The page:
Byline: Ruchir Sharma (Sharma is co-head of global emerging markets at Morgan Stanley Investment Management.)
Just like the Frenchman who said the Eiffel Tower reminded him of sex because so did everything else, most financial analysts in the world after the NASDAQ boom-bust reflexively dub a sustained rise in any asset price a "bubble." The list runs rather long and includes the "Anglo-Saxon Housing Bubble," the "China Bubble," and the "Commodities Bubble." Now the latest buzz is that the MENA markets--a reference to the Middle East and North Africa--are in the midst of the mother of all bubbles.
The argument is seemingly straightforward. The region's equity markets have risen 500 percent on average over the past five years and are currently 1.5 times the size of their underlying economies put together. Trading volumes have exploded 25-fold during that period, driven more by mom-and-pop investors looking for instant gratification than by long-term institutional investors. In fact, foreign institutional investors aren't even allowed to participate in many of the region's markets, including Saudi Arabia--which now has a market capitalization of $450 billion, larger than China's or India's.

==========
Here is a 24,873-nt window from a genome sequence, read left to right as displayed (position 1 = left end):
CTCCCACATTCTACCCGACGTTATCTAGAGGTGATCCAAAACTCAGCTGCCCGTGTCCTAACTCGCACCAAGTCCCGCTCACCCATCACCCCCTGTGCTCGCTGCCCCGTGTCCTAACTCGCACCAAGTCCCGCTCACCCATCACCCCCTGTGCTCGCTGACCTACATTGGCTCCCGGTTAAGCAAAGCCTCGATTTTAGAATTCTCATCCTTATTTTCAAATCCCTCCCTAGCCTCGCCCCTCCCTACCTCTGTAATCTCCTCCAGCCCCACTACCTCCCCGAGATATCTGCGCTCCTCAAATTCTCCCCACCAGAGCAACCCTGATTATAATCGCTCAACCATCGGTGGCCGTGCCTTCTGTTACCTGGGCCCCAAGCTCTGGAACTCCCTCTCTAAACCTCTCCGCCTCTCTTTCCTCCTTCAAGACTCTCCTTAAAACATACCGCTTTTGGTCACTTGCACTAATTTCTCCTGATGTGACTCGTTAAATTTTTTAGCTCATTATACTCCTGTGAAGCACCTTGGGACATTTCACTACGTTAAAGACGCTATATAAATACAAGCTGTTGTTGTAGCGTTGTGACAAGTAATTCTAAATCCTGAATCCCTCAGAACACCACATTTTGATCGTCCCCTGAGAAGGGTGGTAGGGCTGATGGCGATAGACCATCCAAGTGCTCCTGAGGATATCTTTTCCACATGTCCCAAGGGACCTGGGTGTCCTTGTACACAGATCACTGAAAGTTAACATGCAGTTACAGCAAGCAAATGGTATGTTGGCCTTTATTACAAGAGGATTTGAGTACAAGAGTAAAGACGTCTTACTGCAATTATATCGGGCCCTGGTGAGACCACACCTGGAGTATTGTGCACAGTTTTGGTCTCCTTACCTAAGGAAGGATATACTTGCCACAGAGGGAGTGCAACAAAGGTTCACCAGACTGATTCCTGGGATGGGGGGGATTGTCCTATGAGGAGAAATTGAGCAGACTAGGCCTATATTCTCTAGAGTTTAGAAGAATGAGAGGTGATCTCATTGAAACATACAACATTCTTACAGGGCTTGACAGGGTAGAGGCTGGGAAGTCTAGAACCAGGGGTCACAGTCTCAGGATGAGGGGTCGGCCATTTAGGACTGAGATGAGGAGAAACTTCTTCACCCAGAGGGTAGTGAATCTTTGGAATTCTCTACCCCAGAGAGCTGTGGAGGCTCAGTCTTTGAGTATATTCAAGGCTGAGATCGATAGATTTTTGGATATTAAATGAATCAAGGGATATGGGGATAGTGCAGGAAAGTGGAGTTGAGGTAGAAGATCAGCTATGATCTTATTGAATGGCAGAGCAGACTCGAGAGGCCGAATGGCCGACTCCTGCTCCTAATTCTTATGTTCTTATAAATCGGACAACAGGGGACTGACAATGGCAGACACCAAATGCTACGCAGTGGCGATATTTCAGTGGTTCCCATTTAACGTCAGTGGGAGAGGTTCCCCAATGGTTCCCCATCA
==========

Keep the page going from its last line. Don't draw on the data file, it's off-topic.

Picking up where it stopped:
Sociological signs of excess abound as well. At a recent World Economic Forum meeting in Jordan, sessions on investing in the region attracted such interest that even standing room was fully occupied well before any panel discussion began. The place teemed with businessmen who wouldn't put down their mobile phones, even in the restrooms. Finance ministers and oligarchs in the past would use such forums to hard-sell their country's economic prospects to investors, but this time round they wore the "too much money, too little time" look.
Well, is this all--as the popular imagery associated with bubbles goes--about to end in tears? The problem with the bubble talk is that it's become the lazy way of analyzing ebullience in financial markets; in the process fundamental reasons for price appreciation are missed. Most bubbles are based on favorable developments, which over time get stretched to a point that's terribly divorced from reality. This is probably the case with the MENA markets today, where prices have risen absurdly of late, but in reaction to some fundamental change--in this case the first steps towards economic and even some political reform. However, enough analysis hasn't yet been undertaken to distinguish the reform effort from the liquidity hothouse effect.
To be sure, high oil prices have played a major role in generating excess liquidity in the region, which has spilled over into equity markets. …